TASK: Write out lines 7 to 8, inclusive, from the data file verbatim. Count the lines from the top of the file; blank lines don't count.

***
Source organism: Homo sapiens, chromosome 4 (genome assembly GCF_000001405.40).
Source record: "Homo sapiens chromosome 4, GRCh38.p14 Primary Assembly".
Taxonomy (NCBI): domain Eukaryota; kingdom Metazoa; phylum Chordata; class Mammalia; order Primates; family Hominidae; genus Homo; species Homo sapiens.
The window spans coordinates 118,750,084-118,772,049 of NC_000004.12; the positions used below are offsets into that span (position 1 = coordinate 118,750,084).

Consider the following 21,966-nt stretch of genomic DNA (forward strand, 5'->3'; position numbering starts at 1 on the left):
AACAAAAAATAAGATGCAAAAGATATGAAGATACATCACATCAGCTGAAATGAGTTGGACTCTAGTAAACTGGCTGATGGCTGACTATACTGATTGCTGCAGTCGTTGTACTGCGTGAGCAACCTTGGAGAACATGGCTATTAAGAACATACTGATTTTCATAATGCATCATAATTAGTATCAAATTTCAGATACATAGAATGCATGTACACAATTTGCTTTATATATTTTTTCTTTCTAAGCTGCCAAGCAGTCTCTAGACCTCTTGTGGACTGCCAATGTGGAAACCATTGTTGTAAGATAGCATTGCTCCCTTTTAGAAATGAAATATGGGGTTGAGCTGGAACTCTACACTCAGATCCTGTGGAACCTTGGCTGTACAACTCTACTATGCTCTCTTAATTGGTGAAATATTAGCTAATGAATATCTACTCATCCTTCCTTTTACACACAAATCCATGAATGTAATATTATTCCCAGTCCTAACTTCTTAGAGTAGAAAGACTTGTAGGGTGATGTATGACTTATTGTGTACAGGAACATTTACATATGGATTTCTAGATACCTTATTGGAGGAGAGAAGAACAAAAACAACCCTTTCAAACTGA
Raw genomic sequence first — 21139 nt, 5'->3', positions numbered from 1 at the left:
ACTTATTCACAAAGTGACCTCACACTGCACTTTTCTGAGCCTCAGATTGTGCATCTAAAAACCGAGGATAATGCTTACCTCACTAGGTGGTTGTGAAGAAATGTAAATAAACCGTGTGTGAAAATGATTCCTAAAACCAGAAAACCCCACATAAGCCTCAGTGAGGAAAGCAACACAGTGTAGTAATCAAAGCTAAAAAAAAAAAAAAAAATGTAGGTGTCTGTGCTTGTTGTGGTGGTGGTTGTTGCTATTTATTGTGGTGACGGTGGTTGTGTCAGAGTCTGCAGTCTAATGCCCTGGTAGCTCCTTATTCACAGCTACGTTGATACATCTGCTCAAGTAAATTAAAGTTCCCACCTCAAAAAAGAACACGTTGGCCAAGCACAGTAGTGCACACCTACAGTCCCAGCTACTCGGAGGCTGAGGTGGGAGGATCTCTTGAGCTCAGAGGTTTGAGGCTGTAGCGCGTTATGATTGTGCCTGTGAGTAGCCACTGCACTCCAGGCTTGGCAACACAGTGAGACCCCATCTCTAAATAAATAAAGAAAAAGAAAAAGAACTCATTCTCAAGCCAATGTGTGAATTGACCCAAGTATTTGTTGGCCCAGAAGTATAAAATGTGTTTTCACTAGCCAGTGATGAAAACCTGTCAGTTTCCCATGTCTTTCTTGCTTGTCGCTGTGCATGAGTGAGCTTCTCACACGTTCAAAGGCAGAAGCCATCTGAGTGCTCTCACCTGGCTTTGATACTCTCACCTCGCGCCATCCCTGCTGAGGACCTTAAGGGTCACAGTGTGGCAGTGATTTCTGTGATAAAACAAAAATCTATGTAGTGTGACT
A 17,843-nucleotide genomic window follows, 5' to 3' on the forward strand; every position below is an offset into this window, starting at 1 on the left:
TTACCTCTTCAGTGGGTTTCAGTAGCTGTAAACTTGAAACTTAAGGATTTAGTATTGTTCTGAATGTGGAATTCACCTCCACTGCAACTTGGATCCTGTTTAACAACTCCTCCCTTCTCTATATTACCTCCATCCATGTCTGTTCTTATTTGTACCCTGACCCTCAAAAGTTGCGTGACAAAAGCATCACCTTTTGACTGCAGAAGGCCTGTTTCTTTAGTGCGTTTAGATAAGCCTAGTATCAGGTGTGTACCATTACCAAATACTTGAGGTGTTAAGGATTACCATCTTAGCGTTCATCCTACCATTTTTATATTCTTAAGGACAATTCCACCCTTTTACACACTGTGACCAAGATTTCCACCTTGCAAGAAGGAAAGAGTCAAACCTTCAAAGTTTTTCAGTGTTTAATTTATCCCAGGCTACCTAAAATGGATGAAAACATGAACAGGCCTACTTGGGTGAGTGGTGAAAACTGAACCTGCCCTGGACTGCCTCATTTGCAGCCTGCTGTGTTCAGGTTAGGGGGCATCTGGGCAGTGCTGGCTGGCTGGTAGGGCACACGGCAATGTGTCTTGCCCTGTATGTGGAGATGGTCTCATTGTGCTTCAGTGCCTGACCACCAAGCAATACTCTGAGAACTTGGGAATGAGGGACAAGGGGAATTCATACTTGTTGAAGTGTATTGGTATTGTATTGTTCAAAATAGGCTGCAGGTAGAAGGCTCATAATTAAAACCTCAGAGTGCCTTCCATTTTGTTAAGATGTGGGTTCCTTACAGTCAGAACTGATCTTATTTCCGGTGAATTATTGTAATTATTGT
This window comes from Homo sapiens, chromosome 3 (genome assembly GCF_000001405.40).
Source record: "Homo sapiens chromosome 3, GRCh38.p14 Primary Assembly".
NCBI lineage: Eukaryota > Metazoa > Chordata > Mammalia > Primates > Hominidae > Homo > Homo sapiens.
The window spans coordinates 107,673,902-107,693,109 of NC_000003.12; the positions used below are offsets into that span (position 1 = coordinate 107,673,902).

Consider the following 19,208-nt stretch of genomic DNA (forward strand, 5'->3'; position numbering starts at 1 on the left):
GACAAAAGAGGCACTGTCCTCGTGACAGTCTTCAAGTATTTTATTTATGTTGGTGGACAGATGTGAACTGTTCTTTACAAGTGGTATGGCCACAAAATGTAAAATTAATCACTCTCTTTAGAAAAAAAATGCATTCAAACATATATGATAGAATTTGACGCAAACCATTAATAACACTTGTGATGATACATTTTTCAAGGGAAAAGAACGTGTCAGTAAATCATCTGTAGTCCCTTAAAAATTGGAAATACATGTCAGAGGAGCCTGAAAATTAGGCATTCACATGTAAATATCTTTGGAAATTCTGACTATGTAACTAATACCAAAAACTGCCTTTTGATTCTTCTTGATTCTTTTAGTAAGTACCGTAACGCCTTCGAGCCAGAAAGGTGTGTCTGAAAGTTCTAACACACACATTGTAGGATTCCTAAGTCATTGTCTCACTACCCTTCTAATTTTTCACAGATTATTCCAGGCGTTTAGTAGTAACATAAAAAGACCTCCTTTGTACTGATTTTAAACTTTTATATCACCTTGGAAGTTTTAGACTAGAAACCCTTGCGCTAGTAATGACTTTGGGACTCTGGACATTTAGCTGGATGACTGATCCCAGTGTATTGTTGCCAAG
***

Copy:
Raw genomic sequence first — 21139 nt, 5'->3', positions numbered from 1 at the left:
ACTTATTCACAAAGTGACCTCACACTGCACTTTTCTGAGCCTCAGATTGTGCATCTAAAAACCGAGGATAATGCTTACCTCACTAGGTGGTTGTGAAGAAATGTAAATAAACCGTGTGTGAAAATGATTCCTAAAACCAGAAAACCCCACATAAGCCTCAGTGAGGAAAGCAACACAGTGTAGTAATCAAAGCTAAAAAAAAAAAAAAAAATGTAGGTGTCTGTGCTTGTTGTGGTGGTGGTTGTTGCTATTTATTGTGGTGACGGTGGTTGTGTCAGAGTCTGCAGTCTAATGCCCTGGTAGCTCCTTATTCACAGCTACGTTGATACATCTGCTCAAGTAAATTAAAGTTCCCACCTCAAAAAAGAACACGTTGGCCAAGCACAGTAGTGCACACCTACAGTCCCAGCTACTCGGAGGCTGAGGTGGGAGGATCTCTTGAGCTCAGAGGTTTGAGGCTGTAGCGCGTTATGATTGTGCCTGTGAGTAGCCACTGCACTCCAGGCTTGGCAACACAGTGAGACCCCATCTCTAAATAAATAAAGAAAAAGAAAAAGAACTCATTCTCAAGCCAATGTGTGAATTGACCCAAGTATTTGTTGGCCCAGAAGTATAAAATGTGTTTTCACTAGCCAGTGATGAAAACCTGTCAGTTTCCCATGTCTTTCTTGCTTGTCGCTGTGCATGAGTGAGCTTCTCACACGTTCAAAGGCAGAAGCCATCTGAGTGCTCTCACCTGGCTTTGATACTCTCACCTCGCGCCATCCCTGCTGAGGACCTTAAGGGTCACAGTGTGGCAGTGATTTCTGTGATAAAACAAAAATCTATGTAGTGTGACT